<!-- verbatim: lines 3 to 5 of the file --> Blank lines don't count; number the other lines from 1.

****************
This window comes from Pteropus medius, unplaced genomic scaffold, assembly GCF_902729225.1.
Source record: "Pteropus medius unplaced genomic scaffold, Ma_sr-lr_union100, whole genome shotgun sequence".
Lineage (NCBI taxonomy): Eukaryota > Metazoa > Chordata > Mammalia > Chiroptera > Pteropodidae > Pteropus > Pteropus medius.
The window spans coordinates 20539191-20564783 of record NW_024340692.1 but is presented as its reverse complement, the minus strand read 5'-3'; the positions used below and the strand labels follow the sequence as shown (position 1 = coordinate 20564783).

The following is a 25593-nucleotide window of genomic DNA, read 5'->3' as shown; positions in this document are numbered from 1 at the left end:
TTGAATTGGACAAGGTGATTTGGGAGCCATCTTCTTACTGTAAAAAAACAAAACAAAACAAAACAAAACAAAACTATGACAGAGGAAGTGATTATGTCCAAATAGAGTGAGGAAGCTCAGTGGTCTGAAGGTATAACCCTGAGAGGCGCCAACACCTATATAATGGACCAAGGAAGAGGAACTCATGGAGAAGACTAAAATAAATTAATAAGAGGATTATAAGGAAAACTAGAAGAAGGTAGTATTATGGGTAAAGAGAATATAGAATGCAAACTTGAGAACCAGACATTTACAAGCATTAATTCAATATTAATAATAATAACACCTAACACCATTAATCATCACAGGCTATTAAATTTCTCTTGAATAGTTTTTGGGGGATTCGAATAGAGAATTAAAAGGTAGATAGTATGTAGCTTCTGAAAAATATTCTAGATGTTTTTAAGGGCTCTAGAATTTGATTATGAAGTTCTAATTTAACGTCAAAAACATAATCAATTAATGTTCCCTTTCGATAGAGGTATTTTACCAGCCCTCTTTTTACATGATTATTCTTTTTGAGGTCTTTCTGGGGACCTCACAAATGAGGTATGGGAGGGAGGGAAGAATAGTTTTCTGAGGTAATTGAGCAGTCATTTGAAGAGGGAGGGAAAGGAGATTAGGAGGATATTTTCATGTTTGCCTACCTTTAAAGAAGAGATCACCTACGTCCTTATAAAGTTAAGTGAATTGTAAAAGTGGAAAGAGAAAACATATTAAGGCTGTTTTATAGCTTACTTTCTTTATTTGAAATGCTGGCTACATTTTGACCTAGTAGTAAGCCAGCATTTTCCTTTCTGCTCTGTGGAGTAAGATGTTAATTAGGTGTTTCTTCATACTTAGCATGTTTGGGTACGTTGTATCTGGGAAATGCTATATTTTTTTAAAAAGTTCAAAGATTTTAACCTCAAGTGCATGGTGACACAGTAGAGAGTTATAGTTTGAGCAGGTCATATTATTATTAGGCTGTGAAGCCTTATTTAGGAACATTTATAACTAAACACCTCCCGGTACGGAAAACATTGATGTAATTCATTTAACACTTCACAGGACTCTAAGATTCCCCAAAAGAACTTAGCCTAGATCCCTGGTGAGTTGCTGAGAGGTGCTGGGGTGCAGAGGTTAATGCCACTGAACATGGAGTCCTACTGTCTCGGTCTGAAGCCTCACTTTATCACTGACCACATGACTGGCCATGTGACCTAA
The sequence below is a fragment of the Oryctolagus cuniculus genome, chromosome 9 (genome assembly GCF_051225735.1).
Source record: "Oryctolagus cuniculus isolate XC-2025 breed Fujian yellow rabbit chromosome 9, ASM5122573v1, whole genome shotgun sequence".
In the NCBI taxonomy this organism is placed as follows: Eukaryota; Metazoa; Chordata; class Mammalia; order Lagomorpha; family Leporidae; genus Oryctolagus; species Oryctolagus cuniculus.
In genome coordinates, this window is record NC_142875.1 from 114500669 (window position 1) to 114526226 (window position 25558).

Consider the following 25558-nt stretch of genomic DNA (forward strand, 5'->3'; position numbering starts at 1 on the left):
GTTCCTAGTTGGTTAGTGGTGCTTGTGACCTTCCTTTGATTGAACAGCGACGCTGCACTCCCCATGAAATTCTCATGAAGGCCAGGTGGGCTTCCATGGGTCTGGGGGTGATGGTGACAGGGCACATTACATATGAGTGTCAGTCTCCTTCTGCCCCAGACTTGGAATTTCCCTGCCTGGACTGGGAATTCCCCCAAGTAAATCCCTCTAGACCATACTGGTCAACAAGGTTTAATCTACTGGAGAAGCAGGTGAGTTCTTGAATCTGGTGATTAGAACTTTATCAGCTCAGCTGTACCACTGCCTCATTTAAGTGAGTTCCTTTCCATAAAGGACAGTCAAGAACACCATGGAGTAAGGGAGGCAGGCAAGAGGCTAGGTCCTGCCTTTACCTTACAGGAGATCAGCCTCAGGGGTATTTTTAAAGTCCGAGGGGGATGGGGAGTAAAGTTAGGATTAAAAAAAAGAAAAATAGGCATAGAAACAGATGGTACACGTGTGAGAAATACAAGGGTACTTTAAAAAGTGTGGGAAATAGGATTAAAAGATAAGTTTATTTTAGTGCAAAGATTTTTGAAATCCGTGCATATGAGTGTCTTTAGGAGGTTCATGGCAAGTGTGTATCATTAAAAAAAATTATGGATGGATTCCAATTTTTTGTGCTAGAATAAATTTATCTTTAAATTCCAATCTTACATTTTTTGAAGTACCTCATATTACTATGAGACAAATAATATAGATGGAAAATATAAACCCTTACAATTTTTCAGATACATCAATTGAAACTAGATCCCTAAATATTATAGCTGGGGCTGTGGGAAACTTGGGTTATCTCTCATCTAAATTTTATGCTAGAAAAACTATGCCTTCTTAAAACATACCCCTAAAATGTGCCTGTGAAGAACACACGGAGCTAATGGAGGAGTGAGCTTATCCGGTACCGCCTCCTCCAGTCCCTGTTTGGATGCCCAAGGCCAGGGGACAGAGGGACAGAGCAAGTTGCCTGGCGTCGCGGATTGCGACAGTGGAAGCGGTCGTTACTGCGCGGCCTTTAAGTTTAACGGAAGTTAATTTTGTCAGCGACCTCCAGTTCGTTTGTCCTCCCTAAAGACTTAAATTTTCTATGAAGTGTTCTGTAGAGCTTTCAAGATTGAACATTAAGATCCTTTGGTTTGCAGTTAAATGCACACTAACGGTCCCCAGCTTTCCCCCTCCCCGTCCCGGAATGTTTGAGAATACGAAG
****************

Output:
Lineage (NCBI taxonomy): Eukaryota > Metazoa > Chordata > Mammalia > Chiroptera > Pteropodidae > Pteropus > Pteropus medius.
The window spans coordinates 20539191-20564783 of record NW_024340692.1 but is presented as its reverse complement, the minus strand read 5'-3'; the positions used below and the strand labels follow the sequence as shown (position 1 = coordinate 20564783).

The following is a 25593-nucleotide window of genomic DNA, read 5'->3' as shown; positions in this document are numbered from 1 at the left end: